diabetestalk.net

What Is A Good Score For A1c?

Overtreatment Of Elderly Diabetics

Overtreatment Of Elderly Diabetics

The last time I was directly responsible for treating diabetes was fifty years ago, when I was an intern in medicine at UCLA. In my subsequent career as a psychiatrist I was not directly responsible for diabetes care, and as an individual, I don’t have the condition. As a result, I haven’t kept up on diabetes treatment, so a June 11 article on “Diabetes Overtreatment in Elderly Individuals: Risky Business in Need of Better Management” was news to me. The opening two sentences of the American Diabetes Association’s article on “Tight Diabetes Control” make it sound as if “tight control” should be the goal of treatment: “Keeping your blood glucose levels as close to normal as possible can be a lifesaver. Tight control can prevent or slow the progress of many complications of diabetes, giving you extra years of healthy, active life.” In my uninformed state, that’s how I understood how diabetes should be managed, even for over 65ers. But I was wrong. Several paragraphs later there’s a very clear statement that elderly people with diabetes should be treated differently: “Elderly people probably should not go on tight control. Hypoglycemia [overly low blood sugar] can cause strokes and heart attacks in older people. Also, the major goal of tight control is to prevent complications many years later. Tight control is most worthwhile for healthy people who can expect to live at least 10 more years.” The American Geriatrics Society gives precise guidelines for the goal of diabetes treatment in over 65ers. The key measure of diabetes control is hemoglobin A1c. For healthy over 65ers with long life expectancy, the target should be 7.0 – 7.5%. For those with “moderate comorbidity” (so-so health) and a life expectancy of less than 10 years the targe Continue reading >>

Your Average Blood Sugar: Why It Really Matters

Your Average Blood Sugar: Why It Really Matters

If there was a blood test that could give you valuable information about a major, yet reversible risk factor for Alzheimer’s disease and age related dementia, would you want to take it? What if that same blood test could also give you information about your risk of heart disease, high blood pressure, diabetes, vision loss, cancer and how fast you can expect your body to age? What if the test was really cheap? Now, what if you knew that what you were going to have to do to reverse your risk of all these conditions was going to be personally challenging, maybe even really hard, would you still want to take the test? Something to think about, isn’t it? The test I’m talking about does exist. It’s a simple little test that’s run all the time. It’s full implications are rarely considered, however. The test It’s called “hemoglobin A1c” and is sometimes referred to simply as the “A1c” test. In essence, it measures the amount of sugar that has become stuck to the hemoglobin in your red blood cells (hemoglobin is the component in blood that carries oxygen). Because red blood cells live for about 3 to 4 months, the test is usually used to estimate an “average blood sugar” for the previous 3 months. The more sugar floating around in your blood on a daily basis, the higher you A1c value will be. In conventional medicine the test is used to diagnose and monitor treatment goals for diabetics. The implications of a person’s A1c value run much deeper, however. Sugar within the body doesn’t just stick to hemoglobin. It sticks to many tissues that are made of proteins and fats (this accounts for most tissues in your body by the way) and can bind directly to DNA. The compounds formed by this process are called advanced glycation end products or “AGEs” for Continue reading >>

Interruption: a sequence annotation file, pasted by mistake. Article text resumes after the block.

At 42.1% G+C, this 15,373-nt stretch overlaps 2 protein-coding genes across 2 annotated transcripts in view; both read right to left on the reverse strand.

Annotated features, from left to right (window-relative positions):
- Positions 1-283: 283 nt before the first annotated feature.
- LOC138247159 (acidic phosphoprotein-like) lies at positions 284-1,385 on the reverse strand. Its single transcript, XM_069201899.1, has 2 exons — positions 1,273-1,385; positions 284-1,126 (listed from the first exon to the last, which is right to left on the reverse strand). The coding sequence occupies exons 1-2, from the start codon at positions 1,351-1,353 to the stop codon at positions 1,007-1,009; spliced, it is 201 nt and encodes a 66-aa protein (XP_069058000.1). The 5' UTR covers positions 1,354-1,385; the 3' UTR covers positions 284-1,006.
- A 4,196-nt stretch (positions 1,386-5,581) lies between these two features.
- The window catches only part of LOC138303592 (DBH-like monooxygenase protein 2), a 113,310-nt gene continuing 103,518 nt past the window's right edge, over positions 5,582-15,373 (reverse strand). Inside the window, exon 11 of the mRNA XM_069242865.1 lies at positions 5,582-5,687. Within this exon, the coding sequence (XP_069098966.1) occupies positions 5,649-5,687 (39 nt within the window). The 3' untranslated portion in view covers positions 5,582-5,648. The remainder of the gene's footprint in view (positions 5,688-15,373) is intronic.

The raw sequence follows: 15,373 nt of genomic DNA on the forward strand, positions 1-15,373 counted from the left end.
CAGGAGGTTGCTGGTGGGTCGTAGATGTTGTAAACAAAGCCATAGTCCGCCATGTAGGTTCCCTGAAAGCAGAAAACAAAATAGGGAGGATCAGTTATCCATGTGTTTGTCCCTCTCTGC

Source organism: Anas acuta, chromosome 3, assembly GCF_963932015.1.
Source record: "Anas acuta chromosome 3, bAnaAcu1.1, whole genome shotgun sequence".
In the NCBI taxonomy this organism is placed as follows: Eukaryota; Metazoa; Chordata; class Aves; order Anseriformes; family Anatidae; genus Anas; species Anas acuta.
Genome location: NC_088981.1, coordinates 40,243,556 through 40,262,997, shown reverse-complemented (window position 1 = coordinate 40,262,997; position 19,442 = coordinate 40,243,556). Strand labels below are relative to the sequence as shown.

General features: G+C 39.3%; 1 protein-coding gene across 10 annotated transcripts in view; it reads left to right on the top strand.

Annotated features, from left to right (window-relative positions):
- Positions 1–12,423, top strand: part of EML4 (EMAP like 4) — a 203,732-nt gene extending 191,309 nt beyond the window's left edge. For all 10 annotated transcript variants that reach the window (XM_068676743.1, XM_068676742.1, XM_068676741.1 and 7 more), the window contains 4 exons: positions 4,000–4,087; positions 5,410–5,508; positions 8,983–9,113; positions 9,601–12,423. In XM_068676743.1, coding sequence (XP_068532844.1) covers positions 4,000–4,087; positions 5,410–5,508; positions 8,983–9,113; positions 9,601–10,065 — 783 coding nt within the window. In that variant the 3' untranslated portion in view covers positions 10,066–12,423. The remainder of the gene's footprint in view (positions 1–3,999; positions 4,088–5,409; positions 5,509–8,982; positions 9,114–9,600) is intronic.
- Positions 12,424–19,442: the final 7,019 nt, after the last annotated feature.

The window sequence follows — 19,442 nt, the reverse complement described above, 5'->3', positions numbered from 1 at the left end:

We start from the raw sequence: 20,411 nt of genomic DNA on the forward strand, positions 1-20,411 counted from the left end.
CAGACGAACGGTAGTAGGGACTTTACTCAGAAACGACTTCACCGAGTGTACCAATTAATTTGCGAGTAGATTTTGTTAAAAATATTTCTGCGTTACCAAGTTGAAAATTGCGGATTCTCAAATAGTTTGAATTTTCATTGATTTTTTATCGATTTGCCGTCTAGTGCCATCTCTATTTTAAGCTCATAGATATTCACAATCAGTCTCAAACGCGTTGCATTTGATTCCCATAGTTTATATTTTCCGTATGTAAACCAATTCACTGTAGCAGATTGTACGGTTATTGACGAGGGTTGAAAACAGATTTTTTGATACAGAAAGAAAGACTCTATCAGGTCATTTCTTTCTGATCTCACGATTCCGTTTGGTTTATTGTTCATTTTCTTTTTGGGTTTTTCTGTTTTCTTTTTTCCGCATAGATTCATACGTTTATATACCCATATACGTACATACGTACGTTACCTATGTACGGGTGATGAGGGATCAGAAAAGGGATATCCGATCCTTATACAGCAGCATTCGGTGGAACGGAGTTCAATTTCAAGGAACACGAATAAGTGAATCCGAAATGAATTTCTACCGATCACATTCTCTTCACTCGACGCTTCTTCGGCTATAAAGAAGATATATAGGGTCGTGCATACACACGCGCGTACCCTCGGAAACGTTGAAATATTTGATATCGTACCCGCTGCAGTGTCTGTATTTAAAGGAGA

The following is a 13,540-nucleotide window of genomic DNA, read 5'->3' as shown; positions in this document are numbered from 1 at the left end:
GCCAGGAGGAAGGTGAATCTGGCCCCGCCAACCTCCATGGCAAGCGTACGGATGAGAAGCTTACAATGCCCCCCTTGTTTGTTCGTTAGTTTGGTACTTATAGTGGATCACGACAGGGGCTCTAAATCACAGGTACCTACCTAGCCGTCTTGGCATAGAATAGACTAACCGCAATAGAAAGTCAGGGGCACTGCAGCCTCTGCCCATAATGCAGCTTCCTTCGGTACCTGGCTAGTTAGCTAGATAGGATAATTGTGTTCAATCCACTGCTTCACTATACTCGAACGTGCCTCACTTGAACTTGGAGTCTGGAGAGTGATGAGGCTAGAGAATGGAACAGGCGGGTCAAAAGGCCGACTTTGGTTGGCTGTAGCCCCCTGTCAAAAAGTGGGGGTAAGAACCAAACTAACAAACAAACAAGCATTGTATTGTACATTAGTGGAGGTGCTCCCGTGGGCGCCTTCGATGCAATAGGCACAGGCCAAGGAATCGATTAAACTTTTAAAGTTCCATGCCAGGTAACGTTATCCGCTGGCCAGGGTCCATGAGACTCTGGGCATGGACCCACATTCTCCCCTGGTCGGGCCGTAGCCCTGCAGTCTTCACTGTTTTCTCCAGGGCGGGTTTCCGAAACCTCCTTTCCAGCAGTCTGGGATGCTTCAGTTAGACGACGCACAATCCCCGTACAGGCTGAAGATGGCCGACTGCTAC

How To Lower A1c In Just A Few Months? Reduce A1c Levels In Months

How To Lower A1c In Just A Few Months? Reduce A1c Levels In Months

Lower A1C levels with tips provided by us. Individuals who have diabetes are not familiar with the aspects of an A1C test. They just have a general idea that the A1C test is done for understanding and checking their A1C levels. You have to understand that the solution also lies in the test itself. The test results will indicate all the reasons which cause fluctuations in the sugar levels and hemoglobin. Most people know about the A1C test, but they are not aware of the reasons behind it. Reasons why the Diet Plans don’t work You have to make efforts to lower your a1c hemoglobin as it has a bigger effect than just reducing your a1c levels. Having low scores in the A1C levels is not helpful, and it also affects your overall health. It’s not necessary to just eat broccoli or some other veggies throughout the whole month and just wait for the A1C levels to come down. One should exercise regularly and have a good diet as this is going to help lower A1C levels. Some people think that they eat some healthy food and it’s going to help you to become healthy miraculously. You have to make maximum efforts to get its benefits. When you decide to live a healthy life, then it becomes easy for you to do it. Human life is complicated, and you can make it easy by focusing on more important things. All diabetic patients are different and have various problems. Reduce A1C Levels In Months Some people manage their problems properly without having any issues, But some of them struggle a lot. You have to focus on a few different things to lower your A1C levels. Such as Diet, Exercise, Stress control, etc. It would be better if you handle all these things equally to have better control over your sugar levels. First, try to understand your A1C results. One common mistake made by some dia Continue reading >>